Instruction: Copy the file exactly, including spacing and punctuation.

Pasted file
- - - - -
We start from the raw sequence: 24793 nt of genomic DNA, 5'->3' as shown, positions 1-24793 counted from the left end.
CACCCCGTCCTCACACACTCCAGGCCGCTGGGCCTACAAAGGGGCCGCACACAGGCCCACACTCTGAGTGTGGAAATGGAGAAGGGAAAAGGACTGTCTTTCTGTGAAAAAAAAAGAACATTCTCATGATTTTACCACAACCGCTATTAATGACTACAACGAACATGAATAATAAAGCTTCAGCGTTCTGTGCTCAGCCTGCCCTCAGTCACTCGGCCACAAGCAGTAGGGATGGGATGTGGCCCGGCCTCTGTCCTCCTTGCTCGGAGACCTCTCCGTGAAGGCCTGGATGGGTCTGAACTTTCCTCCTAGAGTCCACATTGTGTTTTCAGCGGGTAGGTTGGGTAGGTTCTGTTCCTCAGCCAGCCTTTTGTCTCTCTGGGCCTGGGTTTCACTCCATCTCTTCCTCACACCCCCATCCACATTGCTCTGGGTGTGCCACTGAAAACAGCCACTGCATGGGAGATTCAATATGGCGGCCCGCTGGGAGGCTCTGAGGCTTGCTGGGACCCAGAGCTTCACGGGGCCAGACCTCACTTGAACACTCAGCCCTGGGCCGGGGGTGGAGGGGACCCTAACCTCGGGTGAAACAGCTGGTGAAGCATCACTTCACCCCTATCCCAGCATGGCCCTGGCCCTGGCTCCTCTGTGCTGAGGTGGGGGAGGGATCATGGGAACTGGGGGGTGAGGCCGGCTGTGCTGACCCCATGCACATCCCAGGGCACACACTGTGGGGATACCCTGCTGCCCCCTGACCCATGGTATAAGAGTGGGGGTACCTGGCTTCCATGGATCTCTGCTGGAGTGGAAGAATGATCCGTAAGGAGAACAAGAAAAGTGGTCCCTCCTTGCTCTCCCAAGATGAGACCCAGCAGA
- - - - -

We start from the raw sequence: 24793 nt of genomic DNA, 5'->3' as shown, positions 1-24793 counted from the left end.
CACCCCGTCCTCACACACTCCAGGCCGCTGGGCCTACAAAGGGGCCGCACACAGGCCCACACTCTGAGTGTGGAAATGGAGAAGGGAAAAGGACTGTCTTTCTGTGAAAAAAAAAGAACATTCTCATGATTTTACCACAACCGCTATTAATGACTACAACGAACATGAATAATAAAGCTTCAGCGTTCTGTGCTCAGCCTGCCCTCAGTCACTCGGCCACAAGCAGTAGGGATGGGATGTGGCCCGGCCTCTGTCCTCCTTGCTCGGAGACCTCTCCGTGAAGGCCTGGATGGGTCTGAACTTTCCTCCTAGAGTCCACATTGTGTTTTCAGCGGGTAGGTTGGGTAGGTTCTGTTCCTCAGCCAGCCTTTTGTCTCTCTGGGCCTGGGTTTCACTCCATCTCTTCCTCACACCCCCATCCACATTGCTCTGGGTGTGCCACTGAAAACAGCCACTGCATGGGAGATTCAATATGGCGGCCCGCTGGGAGGCTCTGAGGCTTGCTGGGACCCAGAGCTTCACGGGGCCAGACCTCACTTGAACACTCAGCCCTGGGCCGGGGGTGGAGGGGACCCTAACCTCGGGTGAAACAGCTGGTGAAGCATCACTTCACCCCTATCCCAGCATGGCCCTGGCCCTGGCTCCTCTGTGCTGAGGTGGGGGAGGGATCATGGGAACTGGGGGGTGAGGCCGGCTGTGCTGACCCCATGCACATCCCAGGGCACACACTGTGGGGATACCCTGCTGCCCCCTGACCCATGGTATAAGAGTGGGGGTACCTGGCTTCCATGGATCTCTGCTGGAGTGGAAGAATGATCCGTAAGGAGAACAAGAAAAGTGGTCCCTCCTTGCTCTCCCAAGATGAGACCCAGCAGA